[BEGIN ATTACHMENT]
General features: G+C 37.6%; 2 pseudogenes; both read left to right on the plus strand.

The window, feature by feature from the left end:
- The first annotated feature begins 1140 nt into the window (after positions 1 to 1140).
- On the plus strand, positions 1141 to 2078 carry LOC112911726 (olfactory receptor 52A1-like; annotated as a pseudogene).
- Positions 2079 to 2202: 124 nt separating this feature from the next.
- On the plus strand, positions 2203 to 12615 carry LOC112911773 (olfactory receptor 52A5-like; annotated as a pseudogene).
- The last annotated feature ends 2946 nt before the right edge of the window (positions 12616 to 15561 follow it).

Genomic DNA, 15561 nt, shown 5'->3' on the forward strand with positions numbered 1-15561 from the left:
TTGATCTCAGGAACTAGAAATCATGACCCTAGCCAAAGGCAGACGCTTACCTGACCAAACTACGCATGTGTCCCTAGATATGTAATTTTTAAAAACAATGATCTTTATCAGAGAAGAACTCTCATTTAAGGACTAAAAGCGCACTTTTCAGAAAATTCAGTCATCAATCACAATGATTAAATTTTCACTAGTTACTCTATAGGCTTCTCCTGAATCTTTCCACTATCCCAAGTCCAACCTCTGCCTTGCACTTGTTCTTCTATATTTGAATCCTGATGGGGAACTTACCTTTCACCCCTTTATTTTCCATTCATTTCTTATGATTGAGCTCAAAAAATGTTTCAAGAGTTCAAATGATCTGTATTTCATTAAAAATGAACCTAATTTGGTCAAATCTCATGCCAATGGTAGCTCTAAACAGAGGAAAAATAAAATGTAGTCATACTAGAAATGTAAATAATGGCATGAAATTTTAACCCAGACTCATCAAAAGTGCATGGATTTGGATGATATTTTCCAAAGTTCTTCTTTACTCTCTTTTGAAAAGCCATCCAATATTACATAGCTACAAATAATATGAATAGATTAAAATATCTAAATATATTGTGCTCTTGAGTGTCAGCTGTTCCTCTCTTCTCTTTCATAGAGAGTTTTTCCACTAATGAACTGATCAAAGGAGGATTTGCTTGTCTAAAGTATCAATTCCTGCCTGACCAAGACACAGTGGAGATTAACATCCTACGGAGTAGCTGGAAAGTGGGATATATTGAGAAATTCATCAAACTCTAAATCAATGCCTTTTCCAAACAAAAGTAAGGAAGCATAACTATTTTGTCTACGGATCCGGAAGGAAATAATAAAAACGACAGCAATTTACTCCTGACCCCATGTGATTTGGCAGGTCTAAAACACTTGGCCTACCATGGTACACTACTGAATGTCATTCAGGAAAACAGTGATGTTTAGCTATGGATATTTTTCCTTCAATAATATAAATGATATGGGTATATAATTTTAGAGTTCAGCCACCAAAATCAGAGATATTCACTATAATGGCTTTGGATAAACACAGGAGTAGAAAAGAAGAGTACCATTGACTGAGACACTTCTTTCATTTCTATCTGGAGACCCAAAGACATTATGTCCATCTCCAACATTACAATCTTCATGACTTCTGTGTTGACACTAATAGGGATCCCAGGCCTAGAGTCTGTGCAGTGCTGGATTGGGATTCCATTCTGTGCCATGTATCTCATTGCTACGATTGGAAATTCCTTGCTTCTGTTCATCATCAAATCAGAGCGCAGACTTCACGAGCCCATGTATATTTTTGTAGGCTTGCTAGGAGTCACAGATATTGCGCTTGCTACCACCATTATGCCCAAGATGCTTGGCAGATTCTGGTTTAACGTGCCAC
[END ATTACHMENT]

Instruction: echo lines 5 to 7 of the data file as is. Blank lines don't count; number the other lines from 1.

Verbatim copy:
- Positions 2079 to 2202: 124 nt separating this feature from the next.
- On the plus strand, positions 2203 to 12615 carry LOC112911773 (olfactory receptor 52A5-like; annotated as a pseudogene).
- The last annotated feature ends 2946 nt before the right edge of the window (positions 12616 to 15561 follow it).